Identify technology niches in Croatian universities
If the federal government is to effectively support the growth of technology-based entrepreneurship, it should determine where such policies and programs will have the greatest chances for success and focus existing resources on them. Currently it appears that the federal government’s technology policies and programs have focused on developing broadly scattered technology or entrepreneurship zones and programmes that are not focused on particular geographical locations or existing strengths of universities and technologies.
If this were done, the government could then target scarce mentoring and financial resources on those areas of technology and entrepreneurship that are strongest in both university labs and within private industry, e.g., pharmaceuticals, ship building technologies, IT and CIT, alternative energy systems, and advanced materials to name a few. Federal programs could then be concentrated in those areas of the country where there are major research universities with strength in some of these technologies as well as applied engineering curricula, multi-disciplinary research programs and a trained technology workforce. In technology-based economic development it is many times more important to concentrate on a few well selected options.
Regional technology programme and unique central agency/ministry
Most current federal technology and entrepreneurship programs currently suffer from lack of resources and apparent diffusion across a number of ministries, each with layers of time- consuming bureaucracies. As a result, many people feel that these programs and policies need to be simplified and integrated into a single business support system – one managed by a single government agency. In addition, these programs need to be made readily accessible to entrepreneurs and other clients at a regional level and need to be implemented by experienced entrepreneurs and businesspeople.
By placing all federal technology and entrepreneurship management under one agency, clients could be more easily tracked and helped through an integrated business development support system that could include “proof of concept,” strategic business planning, mentoring and financing. In addition, the success or failure of such an integrated strategy could be more easily measured and modified to account for changes in business development strategies and resource needs. and availability.
National science and technology growth strategy
Scientific discoveries need an adequate protection. Without some means of granting ownership of technology innovations to entrepreneurs and university researchers who develop new technology-based products, there will be little interest in pursuing technology commercialisation. It is suggested that the protection would be created at the highest levels of government and would be a crucial part of a national science and technology policy.
That strategy should also include a clear statement from the central government that encourages the commercialisation of technologies by state-sponsored universities, in addition to their other two missions of research and teaching. Universities, for instance, are rapidly becoming a major economic development force in the United States as state governments look to them as a source of “new economy” businesses.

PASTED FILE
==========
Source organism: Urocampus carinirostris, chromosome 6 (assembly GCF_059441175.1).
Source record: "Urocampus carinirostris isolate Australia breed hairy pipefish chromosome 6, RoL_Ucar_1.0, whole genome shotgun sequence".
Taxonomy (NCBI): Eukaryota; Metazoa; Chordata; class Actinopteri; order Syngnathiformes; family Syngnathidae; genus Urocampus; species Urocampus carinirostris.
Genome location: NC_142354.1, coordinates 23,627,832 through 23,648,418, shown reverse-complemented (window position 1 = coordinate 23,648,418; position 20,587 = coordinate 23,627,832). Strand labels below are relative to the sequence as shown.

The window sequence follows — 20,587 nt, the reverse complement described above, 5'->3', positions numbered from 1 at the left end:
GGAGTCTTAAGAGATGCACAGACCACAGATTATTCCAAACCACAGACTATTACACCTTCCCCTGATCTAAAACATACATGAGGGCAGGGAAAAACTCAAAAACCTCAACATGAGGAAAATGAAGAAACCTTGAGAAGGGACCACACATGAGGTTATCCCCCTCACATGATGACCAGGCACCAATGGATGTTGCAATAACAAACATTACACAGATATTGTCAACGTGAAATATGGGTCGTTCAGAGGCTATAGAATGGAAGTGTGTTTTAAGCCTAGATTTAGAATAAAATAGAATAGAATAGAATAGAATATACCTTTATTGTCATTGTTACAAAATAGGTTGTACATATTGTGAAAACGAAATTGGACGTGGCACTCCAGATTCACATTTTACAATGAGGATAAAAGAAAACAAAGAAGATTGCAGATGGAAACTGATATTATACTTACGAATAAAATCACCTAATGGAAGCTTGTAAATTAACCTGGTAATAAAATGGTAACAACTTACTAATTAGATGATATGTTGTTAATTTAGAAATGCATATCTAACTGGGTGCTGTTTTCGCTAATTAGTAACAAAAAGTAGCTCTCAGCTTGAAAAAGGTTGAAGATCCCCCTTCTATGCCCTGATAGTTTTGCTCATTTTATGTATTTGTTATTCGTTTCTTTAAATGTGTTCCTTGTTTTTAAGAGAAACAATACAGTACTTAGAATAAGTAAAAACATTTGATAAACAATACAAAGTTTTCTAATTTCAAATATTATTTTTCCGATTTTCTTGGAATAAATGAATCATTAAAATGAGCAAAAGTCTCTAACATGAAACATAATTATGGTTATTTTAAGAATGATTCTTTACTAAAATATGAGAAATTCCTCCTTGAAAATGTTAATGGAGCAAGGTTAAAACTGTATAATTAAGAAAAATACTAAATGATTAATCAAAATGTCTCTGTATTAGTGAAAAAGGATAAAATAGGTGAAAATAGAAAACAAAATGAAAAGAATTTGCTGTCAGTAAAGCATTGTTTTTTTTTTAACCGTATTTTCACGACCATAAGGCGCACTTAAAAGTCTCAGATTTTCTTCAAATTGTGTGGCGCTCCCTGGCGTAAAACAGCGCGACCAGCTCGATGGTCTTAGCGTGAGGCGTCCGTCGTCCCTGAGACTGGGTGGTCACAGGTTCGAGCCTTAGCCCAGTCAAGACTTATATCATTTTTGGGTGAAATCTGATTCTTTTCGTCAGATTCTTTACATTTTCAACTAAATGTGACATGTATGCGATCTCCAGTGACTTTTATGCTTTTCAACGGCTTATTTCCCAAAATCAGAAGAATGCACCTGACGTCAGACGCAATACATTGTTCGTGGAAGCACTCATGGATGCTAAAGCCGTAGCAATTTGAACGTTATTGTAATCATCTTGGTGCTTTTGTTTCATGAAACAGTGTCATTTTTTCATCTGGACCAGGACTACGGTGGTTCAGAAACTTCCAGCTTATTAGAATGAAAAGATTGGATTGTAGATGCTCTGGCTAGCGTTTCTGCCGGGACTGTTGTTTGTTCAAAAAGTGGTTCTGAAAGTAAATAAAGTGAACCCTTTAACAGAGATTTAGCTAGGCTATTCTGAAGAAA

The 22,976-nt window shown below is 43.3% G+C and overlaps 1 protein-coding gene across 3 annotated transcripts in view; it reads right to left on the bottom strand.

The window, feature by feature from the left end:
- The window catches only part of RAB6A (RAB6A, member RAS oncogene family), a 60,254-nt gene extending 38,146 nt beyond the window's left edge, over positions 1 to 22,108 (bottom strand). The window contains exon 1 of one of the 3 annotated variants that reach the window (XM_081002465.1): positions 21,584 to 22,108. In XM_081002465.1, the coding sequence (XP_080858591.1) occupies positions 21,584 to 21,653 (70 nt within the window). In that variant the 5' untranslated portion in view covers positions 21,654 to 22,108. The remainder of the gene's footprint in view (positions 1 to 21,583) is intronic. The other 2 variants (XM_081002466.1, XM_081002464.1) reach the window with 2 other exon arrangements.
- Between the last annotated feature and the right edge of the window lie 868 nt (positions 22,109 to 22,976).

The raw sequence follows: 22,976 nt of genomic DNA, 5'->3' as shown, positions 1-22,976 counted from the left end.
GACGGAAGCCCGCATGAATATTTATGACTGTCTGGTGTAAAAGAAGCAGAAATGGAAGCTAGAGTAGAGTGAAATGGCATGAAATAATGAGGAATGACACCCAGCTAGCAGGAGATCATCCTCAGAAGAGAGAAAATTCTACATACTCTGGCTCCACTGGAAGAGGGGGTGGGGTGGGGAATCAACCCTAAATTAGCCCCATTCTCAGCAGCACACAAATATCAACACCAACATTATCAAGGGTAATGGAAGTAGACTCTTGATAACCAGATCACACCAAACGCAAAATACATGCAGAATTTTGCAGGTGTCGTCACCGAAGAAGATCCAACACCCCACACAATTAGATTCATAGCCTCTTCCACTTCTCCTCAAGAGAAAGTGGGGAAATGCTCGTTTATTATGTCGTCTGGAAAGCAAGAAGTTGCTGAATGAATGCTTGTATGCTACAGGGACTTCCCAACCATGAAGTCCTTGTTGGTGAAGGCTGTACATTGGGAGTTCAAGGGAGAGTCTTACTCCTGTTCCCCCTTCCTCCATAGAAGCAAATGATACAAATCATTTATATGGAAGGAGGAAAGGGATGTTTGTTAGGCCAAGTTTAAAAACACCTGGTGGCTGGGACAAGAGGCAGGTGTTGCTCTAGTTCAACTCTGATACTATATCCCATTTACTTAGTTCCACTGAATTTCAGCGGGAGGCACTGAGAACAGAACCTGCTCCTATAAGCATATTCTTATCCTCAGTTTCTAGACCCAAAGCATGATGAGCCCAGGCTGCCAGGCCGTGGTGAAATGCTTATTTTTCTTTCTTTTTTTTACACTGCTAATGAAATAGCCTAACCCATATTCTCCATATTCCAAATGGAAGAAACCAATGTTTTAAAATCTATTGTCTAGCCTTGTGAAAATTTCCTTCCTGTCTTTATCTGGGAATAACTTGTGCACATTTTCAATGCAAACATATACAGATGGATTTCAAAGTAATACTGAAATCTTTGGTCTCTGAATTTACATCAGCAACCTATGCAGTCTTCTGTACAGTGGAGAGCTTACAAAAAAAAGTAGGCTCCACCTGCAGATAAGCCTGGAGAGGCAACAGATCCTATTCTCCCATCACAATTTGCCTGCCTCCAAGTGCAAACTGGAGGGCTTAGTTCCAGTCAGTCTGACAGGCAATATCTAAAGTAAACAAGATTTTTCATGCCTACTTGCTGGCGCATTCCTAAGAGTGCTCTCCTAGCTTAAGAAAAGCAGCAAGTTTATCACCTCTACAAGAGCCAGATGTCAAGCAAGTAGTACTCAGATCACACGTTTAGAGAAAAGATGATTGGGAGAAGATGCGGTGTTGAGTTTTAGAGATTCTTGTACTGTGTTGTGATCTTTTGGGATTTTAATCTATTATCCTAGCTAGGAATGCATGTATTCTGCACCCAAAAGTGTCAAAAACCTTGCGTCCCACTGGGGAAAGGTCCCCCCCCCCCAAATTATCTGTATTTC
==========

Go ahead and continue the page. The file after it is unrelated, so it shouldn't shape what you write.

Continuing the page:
The potential for some SMEs to modernise and internationalise through providing an outsourcing service to international companies should be highlighte. Outsourcing provides an opportunity to work very closely with an overseas customer, improving the quality of local products and services, gaining an entry point into export markets and developing local management and technical skills, while benefiting from a steady revenue stream. There are potential disadvantages of course, in terms of dependence on one or two large customers and over-specialisation on those customers’ technical requirements. But on balance, the approach offers a “fast track” to product innovation and exporting.
It is recommend that the potential of an outsourcing initiative be examined in more detail through a feasibility assessment. The market opportunity should be measured, specific potential customers identified, technical requirements determined and local capacity measured. Any barriers to market entry would be identified, and support provided to address these. The feasibility work could be undertaken under the auspices of the agnecy for SME in collaboration with relevant local enterprise agencies in areas where the sectoral potential is highest. There may also be a role for the Chamber of Commerce in supporting the initiative through export promotion and trade exhibitions.
Banking reform, financing laws and seed capital creation
The current business financing policies of the federal government are difficult to implement because current legislation does not allow banks or investors to quickly recapture their investment if a company fails. Appropriate legislation will be required to encourage equity investments in start-up technology companies.
Seed capital is the life-blood of entrepreneurs and technology-based company growth. The federal government should consider enacting tax credits or some other form of incentive to encourage the formation of early-stage seed capital funds. Both the central government as well as regional development agencies should look to the EU for help in developing such funds. Seed and venture capital programmes are being studied in other Eastern and Central European countries that have recently joined the European Union. Though the temptation is great to recommend that the federal government create a national seed and venture capital fund, it has been the experience in the United States that incentivising the private sector to create such funds is a much preferred option.
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